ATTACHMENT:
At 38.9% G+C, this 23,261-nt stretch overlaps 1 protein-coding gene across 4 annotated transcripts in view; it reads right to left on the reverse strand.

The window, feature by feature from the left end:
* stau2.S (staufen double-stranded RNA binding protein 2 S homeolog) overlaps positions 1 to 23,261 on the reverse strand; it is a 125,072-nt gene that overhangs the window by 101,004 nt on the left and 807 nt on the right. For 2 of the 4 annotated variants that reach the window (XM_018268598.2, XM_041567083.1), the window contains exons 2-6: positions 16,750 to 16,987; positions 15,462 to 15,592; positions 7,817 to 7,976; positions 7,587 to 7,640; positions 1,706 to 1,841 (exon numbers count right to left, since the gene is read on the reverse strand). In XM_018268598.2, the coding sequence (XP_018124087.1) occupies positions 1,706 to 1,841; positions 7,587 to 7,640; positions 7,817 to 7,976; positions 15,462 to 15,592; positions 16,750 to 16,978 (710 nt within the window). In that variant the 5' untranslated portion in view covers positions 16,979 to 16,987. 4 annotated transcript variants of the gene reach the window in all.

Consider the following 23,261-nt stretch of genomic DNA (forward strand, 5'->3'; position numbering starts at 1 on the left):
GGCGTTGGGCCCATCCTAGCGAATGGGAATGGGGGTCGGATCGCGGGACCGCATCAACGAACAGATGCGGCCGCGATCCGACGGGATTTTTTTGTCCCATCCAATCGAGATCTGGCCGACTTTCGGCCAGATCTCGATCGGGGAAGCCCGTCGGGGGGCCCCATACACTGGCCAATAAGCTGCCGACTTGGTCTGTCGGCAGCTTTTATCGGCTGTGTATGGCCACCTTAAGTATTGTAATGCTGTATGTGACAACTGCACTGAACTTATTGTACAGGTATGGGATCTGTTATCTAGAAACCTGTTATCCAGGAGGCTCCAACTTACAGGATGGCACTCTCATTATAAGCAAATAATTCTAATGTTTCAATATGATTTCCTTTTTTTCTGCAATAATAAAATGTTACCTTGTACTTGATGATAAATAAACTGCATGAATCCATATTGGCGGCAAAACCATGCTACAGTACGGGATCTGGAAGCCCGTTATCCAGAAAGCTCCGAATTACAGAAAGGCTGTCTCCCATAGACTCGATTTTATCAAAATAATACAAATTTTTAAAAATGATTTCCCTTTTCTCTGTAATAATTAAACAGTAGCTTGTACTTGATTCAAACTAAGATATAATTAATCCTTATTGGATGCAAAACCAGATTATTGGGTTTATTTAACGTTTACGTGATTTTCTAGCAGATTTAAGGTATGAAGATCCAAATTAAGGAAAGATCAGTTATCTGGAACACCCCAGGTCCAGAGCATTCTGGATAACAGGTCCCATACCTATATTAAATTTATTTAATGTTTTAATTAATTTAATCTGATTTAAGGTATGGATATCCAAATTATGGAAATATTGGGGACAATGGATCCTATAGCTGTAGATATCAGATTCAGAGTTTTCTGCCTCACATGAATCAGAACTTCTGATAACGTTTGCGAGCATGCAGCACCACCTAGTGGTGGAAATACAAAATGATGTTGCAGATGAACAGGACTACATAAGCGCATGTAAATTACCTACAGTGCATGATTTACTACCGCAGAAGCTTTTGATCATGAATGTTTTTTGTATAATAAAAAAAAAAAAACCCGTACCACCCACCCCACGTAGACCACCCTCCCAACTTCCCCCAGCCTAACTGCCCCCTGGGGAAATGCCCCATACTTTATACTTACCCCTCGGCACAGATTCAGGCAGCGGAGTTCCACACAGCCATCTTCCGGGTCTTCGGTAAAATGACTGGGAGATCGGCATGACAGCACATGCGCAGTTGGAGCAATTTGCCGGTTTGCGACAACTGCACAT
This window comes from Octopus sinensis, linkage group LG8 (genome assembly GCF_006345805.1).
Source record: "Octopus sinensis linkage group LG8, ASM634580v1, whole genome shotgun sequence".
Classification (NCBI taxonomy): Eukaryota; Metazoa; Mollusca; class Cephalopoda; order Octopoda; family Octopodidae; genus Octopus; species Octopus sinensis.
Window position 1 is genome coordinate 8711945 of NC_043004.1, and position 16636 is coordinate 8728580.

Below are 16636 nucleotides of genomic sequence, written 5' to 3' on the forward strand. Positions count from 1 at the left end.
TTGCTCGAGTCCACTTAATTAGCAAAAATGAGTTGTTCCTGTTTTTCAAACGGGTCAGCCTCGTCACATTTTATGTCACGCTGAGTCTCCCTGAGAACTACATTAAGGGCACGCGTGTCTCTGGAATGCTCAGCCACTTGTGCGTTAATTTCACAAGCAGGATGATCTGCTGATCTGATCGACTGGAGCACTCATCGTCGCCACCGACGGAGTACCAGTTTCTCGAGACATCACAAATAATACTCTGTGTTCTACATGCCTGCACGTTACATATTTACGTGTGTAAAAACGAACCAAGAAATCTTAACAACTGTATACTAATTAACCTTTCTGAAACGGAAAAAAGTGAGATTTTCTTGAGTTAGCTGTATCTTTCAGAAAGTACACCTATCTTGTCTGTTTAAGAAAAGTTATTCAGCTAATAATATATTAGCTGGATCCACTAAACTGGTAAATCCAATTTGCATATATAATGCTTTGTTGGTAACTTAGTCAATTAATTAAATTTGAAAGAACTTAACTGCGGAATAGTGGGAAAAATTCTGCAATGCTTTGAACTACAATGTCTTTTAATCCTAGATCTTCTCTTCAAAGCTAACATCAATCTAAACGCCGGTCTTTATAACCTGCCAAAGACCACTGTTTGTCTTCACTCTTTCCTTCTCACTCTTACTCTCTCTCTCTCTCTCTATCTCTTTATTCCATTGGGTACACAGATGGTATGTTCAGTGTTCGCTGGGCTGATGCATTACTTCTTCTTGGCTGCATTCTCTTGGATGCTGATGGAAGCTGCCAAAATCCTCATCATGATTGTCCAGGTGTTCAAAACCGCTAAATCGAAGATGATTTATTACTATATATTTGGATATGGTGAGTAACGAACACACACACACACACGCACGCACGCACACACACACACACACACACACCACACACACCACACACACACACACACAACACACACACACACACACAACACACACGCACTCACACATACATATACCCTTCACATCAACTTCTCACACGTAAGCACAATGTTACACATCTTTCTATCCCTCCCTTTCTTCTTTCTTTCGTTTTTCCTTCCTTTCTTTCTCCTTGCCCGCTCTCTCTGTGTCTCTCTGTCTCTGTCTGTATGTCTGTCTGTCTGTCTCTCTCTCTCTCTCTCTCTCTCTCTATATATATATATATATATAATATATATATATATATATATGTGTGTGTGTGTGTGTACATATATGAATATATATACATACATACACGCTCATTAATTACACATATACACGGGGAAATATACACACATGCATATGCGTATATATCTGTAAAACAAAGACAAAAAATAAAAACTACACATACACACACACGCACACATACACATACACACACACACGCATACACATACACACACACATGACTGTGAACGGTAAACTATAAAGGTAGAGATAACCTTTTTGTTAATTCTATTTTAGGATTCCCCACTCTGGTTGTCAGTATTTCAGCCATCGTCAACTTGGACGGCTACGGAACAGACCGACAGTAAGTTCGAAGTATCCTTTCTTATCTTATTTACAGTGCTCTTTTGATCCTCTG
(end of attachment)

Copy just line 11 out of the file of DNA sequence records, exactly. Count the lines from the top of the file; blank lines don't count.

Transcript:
TTGCTCGAGTCCACTTAATTAGCAAAAATGAGTTGTTCCTGTTTTTCAAACGGGTCAGCCTCGTCACATTTTATGTCACGCTGAGTCTCCCTGAGAACTACATTAAGGGCACGCGTGTCTCTGGAATGCTCAGCCACTTGTGCGTTAATTTCACAAGCAGGATGATCTGCTGATCTGATCGACTGGAGCACTCATCGTCGCCACCGACGGAGTACCAGTTTCTCGAGACATCACAAATAATACTCTGTGTTCTACATGCCTGCACGTTACATATTTACGTGTGTAAAAACGAACCAAGAAATCTTAACAACTGTATACTAATTAACCTTTCTGAAACGGAAAAAAGTGAGATTTTCTTGAGTTAGCTGTATCTTTCAGAAAGTACACCTATCTTGTCTGTTTAAGAAAAGTTATTCAGCTAATAATATATTAGCTGGATCCACTAAACTGGTAAATCCAATTTGCATATATAATGCTTTGTTGGTAACTTAGTCAATTAATTAAATTTGAAAGAACTTAACTGCGGAATAGTGGGAAAAATTCTGCAATGCTTTGAACTACAATGTCTTTTAATCCTAGATCTTCTCTTCAAAGCTAACATCAATCTAAACGCCGGTCTTTATAACCTGCCAAAGACCACTGTTTGTCTTCACTCTTTCCTTCTCACTCTTACTCTCTCTCTCTCTCTCTATCTCTTTATTCCATTGGGTACACAGATGGTATGTTCAGTGTTCGCTGGGCTGATGCATTACTTCTTCTTGGCTGCATTCTCTTGGATGCTGATGGAAGCTGCCAAAATCCTCATCATGATTGTCCAGGTGTTCAAAACCGCTAAATCGAAGATGATTTATTACTATATATTTGGATATGGTGAGTAACGAACACACACACACACACGCACGCACGCACACACACACACACACACACACCACACACACCACACACACACACACACAACACACACACACACACACAACACACACGCACTCACACATACATATACCCTTCACATCAACTTCTCACACGTAAGCACAATGTTACACATCTTTCTATCCCTCCCTTTCTTCTTTCTTTCGTTTTTCCTTCCTTTCTTTCTCCTTGCCCGCTCTCTCTGTGTCTCTCTGTCTCTGTCTGTATGTCTGTCTGTCTGTCTCTCTCTCTCTCTCTCTCTCTCTCTATATATATATATATATATAATATATATATATATATATATGTGTGTGTGTGTGTGTACATATATGAATATATATACATACATACACGCTCATTAATTACACATATACACGGGGAAATATACACACATGCATATGCGTATATATCTGTAAAACAAAGACAAAAAATAAAAACTACACATACACACACACGCACACATACACATACACACACACACGCATACACATACACACACACATGACTGTGAACGGTAAACTATAAAGGTAGAGATAACCTTTTTGTTAATTCTATTTTAGGATTCCCCACTCTGGTTGTCAGTATTTCAGCCATCGTCAACTTGGACGGCTACGGAACAGACCGACAGTAAGTTCGAAGTATCCTTTCTTATCTTATTTACAGTGCTCTTTTGATCCTCTG